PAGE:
Lars And The Real Girl (2007)
Ryan Gosling, Emily Mortimer, Paul Schneider, Kelli Garner & Patricia Clarkson.
Written by Nancy Oliver.
Directed by Craig Gillespie.
Lars (Gosling) is a 27 year-old man living in the garage of his deceased parents’ house, now occupied by his older brother Gus (Schneider) and his pregnant wife Karin (Mortimer). He is a social misfit who feels pain when touched, shunning the company of everyone around him, including a sweet young woman named Margo (Garner) who constantly attempts to win his affection. When Lars introduces his new ‘friend’ – a life-size “anatomically correct” sex doll – to Gus and Karin, they assume he has lost his marbles. In steps the local doctor-cum-psychologist (Clarkson) who convinces everyone to play along with Lars’ delusion, confident it is nothing more than a phase. The word ‘quirky’, when applied to film, is an easy way of dressing up pretension – but its use is totally justified when describing Lars And The Real Girl. Featuring a memorably idiosyncratic performance from Gosling, this original little film is superbly written and consistently amusing and poignant. In what could have been reduced to smut is thankfully genuine, and manages to avoid any inclination to the low brow.
Liam Neeson, Maggie Grace, Famke Janssen, Xander Berkeley & Nicholas Girard.
Written by Luc Besson & Robert Mark Kamen.
Directed by Pierre Morel.
Bryan (Neeson) is a former intelligence operative whose teenage daughter is kidnapped in Paris and sold into sex slavery. Utilising the skills and contacts he acquired during his time in espionage, Big Bry proceeds to tear the French city apart in search of his daughter. Although it takes time to get moving, this taut thriller manages a pace in the second half that puts most films of this nature to shame, leading to a bloody finale. Co-written and produced by Luc Besson, the man behind such films as The Fifth Element and Leon, Taken is still a formulaic ride – slick and entertaining, yet almost instantly forgettable. Liam Neeson rarely gives a poor performance, and his towering frame is used to excellent effect in this film. He seems right at home delivering blows to the trachea, torturing a guy called Marko and wielding pistols like John McClane – racking up a bodycount of at least fifty by films’ end.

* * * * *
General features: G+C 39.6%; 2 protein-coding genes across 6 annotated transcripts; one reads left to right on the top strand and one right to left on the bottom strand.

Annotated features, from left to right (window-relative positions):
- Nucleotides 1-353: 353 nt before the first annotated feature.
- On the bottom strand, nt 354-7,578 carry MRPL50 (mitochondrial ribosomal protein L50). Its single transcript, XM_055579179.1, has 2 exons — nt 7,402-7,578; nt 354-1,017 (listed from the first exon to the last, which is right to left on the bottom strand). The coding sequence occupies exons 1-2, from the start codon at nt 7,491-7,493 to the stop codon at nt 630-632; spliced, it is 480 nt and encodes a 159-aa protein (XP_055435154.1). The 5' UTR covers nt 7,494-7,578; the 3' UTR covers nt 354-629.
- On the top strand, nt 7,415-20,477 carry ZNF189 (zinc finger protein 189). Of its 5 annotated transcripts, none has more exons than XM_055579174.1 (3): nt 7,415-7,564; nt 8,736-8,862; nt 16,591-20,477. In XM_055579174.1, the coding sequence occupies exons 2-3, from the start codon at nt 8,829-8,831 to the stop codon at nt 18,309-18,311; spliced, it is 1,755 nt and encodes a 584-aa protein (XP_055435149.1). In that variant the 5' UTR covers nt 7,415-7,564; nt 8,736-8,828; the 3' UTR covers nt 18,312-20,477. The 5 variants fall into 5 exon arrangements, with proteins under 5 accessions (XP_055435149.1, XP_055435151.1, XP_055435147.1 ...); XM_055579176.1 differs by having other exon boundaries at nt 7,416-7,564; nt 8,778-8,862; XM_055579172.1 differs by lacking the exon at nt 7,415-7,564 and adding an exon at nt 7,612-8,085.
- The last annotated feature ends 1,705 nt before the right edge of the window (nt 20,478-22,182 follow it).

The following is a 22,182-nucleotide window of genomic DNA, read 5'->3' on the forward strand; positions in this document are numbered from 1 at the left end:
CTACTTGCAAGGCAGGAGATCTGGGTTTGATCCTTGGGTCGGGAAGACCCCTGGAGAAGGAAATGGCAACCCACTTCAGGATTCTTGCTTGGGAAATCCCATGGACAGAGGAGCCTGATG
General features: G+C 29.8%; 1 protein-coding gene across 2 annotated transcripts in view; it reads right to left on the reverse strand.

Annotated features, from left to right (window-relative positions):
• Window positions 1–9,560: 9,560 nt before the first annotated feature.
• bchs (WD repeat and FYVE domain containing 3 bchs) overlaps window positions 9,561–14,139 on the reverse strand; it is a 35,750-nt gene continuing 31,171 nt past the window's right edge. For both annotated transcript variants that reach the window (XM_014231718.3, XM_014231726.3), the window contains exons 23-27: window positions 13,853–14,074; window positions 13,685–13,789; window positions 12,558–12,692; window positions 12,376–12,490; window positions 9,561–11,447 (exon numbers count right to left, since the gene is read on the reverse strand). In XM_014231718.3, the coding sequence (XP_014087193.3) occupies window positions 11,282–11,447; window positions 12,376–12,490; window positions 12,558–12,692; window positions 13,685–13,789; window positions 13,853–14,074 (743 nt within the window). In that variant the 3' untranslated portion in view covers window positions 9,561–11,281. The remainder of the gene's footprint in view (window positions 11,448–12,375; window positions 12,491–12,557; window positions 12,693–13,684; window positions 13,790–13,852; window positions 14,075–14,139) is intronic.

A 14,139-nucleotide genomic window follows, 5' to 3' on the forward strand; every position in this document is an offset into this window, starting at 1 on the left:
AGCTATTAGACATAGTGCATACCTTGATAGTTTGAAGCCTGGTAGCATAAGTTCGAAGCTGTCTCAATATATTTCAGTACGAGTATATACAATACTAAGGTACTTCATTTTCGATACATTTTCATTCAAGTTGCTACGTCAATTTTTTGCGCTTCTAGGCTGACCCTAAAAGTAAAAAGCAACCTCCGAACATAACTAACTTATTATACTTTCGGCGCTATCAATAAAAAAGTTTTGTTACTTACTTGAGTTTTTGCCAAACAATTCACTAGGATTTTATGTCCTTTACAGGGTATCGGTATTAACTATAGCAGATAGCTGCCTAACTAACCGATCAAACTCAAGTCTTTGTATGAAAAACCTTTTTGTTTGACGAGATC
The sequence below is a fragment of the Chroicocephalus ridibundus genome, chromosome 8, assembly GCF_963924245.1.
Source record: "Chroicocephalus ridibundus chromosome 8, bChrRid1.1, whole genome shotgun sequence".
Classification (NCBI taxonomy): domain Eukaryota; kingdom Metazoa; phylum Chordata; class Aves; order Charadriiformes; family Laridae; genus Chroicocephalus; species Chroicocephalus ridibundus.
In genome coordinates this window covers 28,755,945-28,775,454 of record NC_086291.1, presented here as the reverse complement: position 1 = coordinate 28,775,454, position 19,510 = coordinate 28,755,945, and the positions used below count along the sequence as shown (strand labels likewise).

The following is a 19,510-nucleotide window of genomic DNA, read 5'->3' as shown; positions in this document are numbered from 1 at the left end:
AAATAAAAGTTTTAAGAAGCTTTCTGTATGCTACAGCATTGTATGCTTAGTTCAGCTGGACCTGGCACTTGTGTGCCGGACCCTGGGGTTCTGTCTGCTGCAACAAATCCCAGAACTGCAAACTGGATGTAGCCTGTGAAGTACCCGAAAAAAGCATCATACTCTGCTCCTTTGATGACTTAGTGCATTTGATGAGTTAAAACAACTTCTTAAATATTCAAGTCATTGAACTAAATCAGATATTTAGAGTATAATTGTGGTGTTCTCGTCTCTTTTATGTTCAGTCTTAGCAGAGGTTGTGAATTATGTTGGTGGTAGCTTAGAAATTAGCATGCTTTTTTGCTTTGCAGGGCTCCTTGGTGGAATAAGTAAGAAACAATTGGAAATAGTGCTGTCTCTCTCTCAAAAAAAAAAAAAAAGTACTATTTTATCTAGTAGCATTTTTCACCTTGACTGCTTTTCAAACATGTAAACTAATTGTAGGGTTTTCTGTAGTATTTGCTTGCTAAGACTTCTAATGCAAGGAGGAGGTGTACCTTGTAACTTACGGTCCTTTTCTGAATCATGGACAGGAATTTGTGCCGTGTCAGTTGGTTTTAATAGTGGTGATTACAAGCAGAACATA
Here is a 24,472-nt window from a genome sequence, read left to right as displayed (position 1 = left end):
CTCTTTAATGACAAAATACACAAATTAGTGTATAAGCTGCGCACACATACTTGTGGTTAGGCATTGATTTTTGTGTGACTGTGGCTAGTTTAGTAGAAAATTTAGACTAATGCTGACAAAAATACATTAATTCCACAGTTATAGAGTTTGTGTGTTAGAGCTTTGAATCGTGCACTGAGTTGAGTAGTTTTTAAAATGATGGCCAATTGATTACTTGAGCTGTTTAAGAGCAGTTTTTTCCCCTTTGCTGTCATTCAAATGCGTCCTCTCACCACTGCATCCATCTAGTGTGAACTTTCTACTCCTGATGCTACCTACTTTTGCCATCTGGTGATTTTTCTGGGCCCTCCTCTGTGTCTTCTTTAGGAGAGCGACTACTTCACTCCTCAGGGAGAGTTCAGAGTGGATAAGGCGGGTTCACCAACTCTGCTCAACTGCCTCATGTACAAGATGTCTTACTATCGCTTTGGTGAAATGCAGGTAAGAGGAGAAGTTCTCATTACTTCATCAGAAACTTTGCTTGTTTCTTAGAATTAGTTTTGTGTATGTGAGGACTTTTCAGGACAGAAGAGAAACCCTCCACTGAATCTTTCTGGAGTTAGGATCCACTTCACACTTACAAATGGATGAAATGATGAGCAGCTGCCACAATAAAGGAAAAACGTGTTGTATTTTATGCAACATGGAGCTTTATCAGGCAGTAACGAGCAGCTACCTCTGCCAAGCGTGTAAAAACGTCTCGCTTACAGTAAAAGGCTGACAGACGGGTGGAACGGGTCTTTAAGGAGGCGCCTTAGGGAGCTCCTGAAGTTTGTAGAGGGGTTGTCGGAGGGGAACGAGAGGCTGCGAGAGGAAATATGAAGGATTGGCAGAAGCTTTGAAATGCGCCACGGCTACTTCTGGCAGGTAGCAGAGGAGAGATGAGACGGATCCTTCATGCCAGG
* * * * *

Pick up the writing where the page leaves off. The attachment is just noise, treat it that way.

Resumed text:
The Day The Earth Stood Still (2008)
Keanu Reeves, Jennifer Connelly, Jaden Smith, John Cleese & Kathy Bates.
Written by David Scarpa.
Directed by Scott Derrickson.
A giant sphere arrives in Central Park from outer space and a strange being exits, accompanied by a huge robotic guardian. Wounded and in military custody, the being takes human form and manages to escape with the help of scientist Dr Helen Benson (Connelly). When it is revealed that the purpose of the visitation is to save Planet Earth from its’ human inhabitants (ie; wipe us out), the good doctor Benson must convince the destructor to change his intergalactic mind. This rotten remake of the 1951 film of the same name appears to be stuck in some curious time warp. Its sensibilities are laughably outdated, re-imagining the original films’ discourse without becoming contemporary. It seems hardly worth the effort and it’s tough to imagine how these actors were drawn into this mess. Featuring some downright horrendous dialogue and some plot developments that teetered on the ridiculous (such as, how did the military whip together that capsule they enclosed around the robot so fast and then, transport it to an underground location?), this clunker should have been titled The Day The Audience Fell Asleep.
(Wadrick Jones is a freelance writer for GritFX and posts weekly film reviews on this blog.)